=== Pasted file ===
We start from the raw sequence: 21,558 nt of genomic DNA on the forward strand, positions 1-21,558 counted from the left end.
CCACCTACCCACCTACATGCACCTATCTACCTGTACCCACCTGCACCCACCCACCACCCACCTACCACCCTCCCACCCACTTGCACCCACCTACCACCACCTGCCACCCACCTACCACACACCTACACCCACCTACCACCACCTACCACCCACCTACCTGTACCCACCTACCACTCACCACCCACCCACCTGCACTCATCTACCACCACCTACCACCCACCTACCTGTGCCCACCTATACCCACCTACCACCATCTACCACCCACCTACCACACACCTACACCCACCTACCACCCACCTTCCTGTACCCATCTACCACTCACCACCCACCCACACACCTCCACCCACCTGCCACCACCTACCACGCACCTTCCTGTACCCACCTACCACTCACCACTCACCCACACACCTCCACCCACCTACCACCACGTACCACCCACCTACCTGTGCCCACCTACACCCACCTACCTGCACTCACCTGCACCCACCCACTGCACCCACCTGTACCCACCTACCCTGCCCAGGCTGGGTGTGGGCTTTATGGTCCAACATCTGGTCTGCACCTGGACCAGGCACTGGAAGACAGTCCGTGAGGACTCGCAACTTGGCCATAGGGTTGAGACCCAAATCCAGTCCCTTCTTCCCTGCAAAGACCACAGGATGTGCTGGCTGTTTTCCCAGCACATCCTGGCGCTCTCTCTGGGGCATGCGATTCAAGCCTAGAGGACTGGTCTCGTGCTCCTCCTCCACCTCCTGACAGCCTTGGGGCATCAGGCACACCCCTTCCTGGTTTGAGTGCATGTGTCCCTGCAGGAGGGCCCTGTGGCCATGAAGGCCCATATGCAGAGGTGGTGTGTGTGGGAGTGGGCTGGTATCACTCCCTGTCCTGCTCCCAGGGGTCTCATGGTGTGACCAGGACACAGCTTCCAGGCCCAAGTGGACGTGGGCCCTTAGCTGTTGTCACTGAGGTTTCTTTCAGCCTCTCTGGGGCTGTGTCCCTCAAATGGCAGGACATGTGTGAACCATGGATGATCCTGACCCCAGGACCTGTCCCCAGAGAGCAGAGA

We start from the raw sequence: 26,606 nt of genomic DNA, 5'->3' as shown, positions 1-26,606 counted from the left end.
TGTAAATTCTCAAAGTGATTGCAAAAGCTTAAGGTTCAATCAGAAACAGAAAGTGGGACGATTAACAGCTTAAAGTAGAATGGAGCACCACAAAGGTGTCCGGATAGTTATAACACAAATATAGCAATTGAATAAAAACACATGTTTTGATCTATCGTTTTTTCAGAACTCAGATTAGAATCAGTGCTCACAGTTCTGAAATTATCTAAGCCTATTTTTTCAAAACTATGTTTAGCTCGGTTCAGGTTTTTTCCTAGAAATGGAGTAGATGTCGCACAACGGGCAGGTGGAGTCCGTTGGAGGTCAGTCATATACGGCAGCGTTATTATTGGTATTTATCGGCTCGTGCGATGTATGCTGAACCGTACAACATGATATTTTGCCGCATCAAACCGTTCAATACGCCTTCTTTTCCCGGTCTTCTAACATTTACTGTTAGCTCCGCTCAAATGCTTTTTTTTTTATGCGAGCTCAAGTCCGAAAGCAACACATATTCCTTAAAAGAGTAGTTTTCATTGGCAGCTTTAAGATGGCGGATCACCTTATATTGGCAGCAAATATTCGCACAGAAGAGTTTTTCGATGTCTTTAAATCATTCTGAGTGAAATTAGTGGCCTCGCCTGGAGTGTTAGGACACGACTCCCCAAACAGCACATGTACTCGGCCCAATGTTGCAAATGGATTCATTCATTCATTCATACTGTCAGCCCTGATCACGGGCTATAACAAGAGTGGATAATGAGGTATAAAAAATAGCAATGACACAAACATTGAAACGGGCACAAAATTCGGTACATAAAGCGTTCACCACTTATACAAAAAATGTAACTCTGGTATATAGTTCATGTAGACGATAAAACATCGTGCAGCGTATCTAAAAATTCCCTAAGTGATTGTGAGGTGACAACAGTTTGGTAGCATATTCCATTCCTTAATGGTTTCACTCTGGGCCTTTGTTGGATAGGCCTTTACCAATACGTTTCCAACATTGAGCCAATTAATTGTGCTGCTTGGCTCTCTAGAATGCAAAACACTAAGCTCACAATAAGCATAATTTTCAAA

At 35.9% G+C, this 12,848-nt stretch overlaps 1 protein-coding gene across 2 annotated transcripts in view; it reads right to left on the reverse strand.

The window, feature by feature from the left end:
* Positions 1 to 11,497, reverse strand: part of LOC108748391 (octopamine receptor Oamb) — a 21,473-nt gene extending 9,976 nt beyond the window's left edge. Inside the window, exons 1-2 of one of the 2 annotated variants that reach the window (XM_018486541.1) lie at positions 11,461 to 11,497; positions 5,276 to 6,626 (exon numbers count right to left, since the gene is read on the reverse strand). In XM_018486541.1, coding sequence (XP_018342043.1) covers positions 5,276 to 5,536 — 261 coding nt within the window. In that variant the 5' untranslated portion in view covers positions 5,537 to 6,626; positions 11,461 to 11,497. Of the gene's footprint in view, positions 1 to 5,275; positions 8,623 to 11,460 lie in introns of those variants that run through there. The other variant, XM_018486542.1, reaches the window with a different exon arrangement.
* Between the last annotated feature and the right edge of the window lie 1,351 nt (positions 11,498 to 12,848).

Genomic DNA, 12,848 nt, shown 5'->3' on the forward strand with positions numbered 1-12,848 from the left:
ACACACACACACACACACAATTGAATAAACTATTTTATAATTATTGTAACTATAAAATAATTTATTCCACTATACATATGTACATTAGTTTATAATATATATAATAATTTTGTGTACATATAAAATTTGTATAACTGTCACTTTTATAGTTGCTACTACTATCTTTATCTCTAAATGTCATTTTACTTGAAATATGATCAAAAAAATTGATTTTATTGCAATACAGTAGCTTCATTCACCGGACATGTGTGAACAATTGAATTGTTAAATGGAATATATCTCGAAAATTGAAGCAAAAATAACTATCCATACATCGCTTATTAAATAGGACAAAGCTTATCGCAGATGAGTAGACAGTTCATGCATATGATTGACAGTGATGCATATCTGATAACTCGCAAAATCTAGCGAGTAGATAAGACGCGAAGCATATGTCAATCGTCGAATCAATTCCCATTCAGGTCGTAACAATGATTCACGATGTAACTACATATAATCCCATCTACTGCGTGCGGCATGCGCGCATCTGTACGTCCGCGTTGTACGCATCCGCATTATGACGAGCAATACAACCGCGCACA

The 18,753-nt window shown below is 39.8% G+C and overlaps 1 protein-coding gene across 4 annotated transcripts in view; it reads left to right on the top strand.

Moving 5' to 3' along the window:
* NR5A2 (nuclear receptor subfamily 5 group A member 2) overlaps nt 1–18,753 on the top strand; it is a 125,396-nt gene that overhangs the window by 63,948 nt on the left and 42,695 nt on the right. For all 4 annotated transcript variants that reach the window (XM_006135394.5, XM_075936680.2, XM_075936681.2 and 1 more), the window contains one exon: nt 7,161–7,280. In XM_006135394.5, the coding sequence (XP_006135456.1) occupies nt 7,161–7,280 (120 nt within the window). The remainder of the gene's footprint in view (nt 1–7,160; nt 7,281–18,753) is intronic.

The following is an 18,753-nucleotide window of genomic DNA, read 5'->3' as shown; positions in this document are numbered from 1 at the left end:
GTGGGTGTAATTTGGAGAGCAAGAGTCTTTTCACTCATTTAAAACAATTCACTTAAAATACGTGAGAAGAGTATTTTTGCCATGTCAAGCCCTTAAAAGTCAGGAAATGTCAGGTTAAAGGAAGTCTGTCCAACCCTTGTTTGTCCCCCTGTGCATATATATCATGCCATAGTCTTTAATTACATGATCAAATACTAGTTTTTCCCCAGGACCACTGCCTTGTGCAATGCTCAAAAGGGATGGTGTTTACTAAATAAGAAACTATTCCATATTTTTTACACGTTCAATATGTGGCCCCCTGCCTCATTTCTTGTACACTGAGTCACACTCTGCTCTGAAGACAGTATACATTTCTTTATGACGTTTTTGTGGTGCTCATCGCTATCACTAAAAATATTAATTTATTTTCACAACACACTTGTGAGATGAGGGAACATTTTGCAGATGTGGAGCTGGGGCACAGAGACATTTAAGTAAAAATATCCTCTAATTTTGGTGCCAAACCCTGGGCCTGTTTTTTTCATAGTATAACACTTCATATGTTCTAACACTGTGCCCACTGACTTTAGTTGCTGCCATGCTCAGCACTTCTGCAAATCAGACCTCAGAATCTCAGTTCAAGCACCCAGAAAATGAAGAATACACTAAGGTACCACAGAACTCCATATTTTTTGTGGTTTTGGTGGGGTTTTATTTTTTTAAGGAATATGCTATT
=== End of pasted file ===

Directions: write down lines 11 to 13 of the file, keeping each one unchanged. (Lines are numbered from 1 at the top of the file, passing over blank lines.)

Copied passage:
The 18,753-nt window shown below is 39.8% G+C and overlaps 1 protein-coding gene across 4 annotated transcripts in view; it reads left to right on the top strand.

Moving 5' to 3' along the window:
* NR5A2 (nuclear receptor subfamily 5 group A member 2) overlaps nt 1–18,753 on the top strand; it is a 125,396-nt gene that overhangs the window by 63,948 nt on the left and 42,695 nt on the right. For all 4 annotated transcript variants that reach the window (XM_006135394.5, XM_075936680.2, XM_075936681.2 and 1 more), the window contains one exon: nt 7,161–7,280. In XM_006135394.5, the coding sequence (XP_006135456.1) occupies nt 7,161–7,280 (120 nt within the window). The remainder of the gene's footprint in view (nt 1–7,160; nt 7,281–18,753) is intronic.